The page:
No, I’m not going to post photos of everything we ate at Thanksgiving dinner, since I didn’t take any. But I do want to report on how things turned out (see previous post: “Menu planning for Thanksgiving“).
First off, it is immensely easier cooking dinner for three people, even (or maybe especially) when it’s a huge and complex meal with multiple side dishes and tight scheduling restrictions to get everything done at the same time. For one thing, there are no guests who can’t (within the bounds of politeness) be shoo-ed out of the kitchen. Even the dog was well-behaved! We made the same amount of food for three as I would have made for six (with perhaps the addition of one more side dish for guests who don’t like spinach even with a cup of cream and half a stick of butter).
The process started a week and a half ago, when I made turkey stock. I didn’t follow any particular recipe, but having done it before I had a pretty good idea how to do it: roast turkey wings (would have loved to get some turkey backs and necks but those are never available before Thanksgiving when you actually need them!) and then simmer in water with aromatic vegetables (carrots, celery, and onion), herbs, and spices for three hours or so. This ended up making about two quarts of stock, which contained so much gelatin that it completely solidified when cooled. I stuck it in the freezer for safety, and took it out on Tuesday so that it would be thawed by the time I needed. (It wasn’t, and took about 15 minutes in the microwave at 50% power to melt enough of the ice to get it back to the proper consistency.) The turkey wings I ended up buying frozen from Mayflower Poultry, which was a bit of a disappointment — I could have gotten the same thing from Stop & Shop.
Also on Tuesday, I made the Cook’s Illustrated cranberry chutney with pear, lemon, and rosemary. This recipe makes an enormous quantity of chutney, far more than six people, never mind three, could eat. (I think I coded it in my calorie-counting app as 18 servings, and even that may be an overestimate.) Usually my mother makes the cranberry sauce, but I was inspired by seeing a TV show last week (don’t recall whether it was ATK or Cook’s Country TV) with a related ginger chutney recipe.
Stepping back a few days, on Saturday, I made a trip into town to stop by MF Dulock for some sausage and salt pork. They didn’t have any salt pork, but they did have a lovely-looking garlic and thyme sausage, which the staff was ready to strip from its casing for me. The sausage goes into the stuffing (ATK “Sausage and Fennel Stuffing”), but in the mean time I stuck it in the freezer. I went on to Savenor’s in Cambridge, still looking for salt pork, and was rather disappointed that the guy working the butcher counter didn’t even know what salt pork was. Eventually I managed to find some house-made salt pork at Formaggio Kitchen (where I also picked up cheese, salami, and some sweets that I haven’t finished yet). I also prepared a timeline, showing exactly when everything needed to be going in or out of the oven to have the turkey and sides all ready for serving at 5:00.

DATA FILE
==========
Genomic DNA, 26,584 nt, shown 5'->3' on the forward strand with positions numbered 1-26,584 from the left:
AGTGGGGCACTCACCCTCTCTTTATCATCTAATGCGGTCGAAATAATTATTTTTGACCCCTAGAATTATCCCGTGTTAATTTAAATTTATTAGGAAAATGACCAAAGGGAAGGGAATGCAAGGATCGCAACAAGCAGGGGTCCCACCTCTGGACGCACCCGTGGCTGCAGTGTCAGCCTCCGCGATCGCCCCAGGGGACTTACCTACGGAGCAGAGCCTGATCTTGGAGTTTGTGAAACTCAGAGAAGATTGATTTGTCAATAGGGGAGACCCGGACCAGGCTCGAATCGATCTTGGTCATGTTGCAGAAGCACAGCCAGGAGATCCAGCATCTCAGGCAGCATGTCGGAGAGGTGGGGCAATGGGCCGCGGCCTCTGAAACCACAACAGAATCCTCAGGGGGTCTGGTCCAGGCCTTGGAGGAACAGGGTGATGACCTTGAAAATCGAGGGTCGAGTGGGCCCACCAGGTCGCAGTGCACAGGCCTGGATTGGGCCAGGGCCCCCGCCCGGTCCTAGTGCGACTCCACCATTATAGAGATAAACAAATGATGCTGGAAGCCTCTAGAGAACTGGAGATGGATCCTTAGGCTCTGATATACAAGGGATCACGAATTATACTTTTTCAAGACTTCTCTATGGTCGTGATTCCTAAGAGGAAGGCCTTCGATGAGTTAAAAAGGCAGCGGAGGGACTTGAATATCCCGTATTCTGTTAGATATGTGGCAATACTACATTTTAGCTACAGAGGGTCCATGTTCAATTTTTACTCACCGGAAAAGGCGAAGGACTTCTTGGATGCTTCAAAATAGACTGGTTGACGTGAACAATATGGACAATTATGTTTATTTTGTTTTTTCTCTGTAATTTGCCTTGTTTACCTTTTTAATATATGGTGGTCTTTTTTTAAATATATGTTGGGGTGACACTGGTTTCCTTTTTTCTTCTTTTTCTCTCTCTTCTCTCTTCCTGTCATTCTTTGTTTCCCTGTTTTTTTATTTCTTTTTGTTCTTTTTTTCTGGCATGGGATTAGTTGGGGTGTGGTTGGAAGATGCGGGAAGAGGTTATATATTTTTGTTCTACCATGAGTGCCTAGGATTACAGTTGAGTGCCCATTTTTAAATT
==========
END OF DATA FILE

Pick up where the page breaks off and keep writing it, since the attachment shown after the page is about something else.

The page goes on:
I picked up my turkey at Whole Foods on Sunday, put it in a keep-cold bag, and drove directly to my parents’ house to stick it in their refrigerator. I also bought all the other ingredients I expected to need, with the exception of butter (folks always have plenty and my mother always buys unsalted) and marjoram (which Whole Foods didn’t have). Of course, I managed to forget to buy cheesecloth (turned out I didn’t need more) and cranberry juice (for home use) and had to go back after work on Monday for those. I had ordered a fresh free-range organic turkey from Whole Foods, which was shipped in from Pennsylvania; it turned out that I could have had one from Vermont right out of the case at the store, and there was also a local turkey farm I could have gone to right here in Framingham, both of which might have been better choices (from the standpoint of greenhouse-gas emissions if nothing else). The bird was about 13 1/2 pounds. I left my mother with instructions to dry-brine the turkey on Tuesday night, so I wouldn’t have to fight getaway-evening traffic to do it myself.
On Wednesday, I sliced the salt pork for the turkey (“Old-Fashioned Stuffed Turkey“, Cook’s Illustrated 11/2009) while it was still partially frozen. However, I noticed that the recipe recommended using salt pork that was about 50% lean, which clearly must be made with pork belly rather than fatback like the salt pork that I bought from Formaggio. It doesn’t seem to have made much of a difference, other than having more fat to separate off after deglazing the pan. One other issue with using Formaggio’s salt pork was that it still had the skin on it, which had to be removed in order to slice it.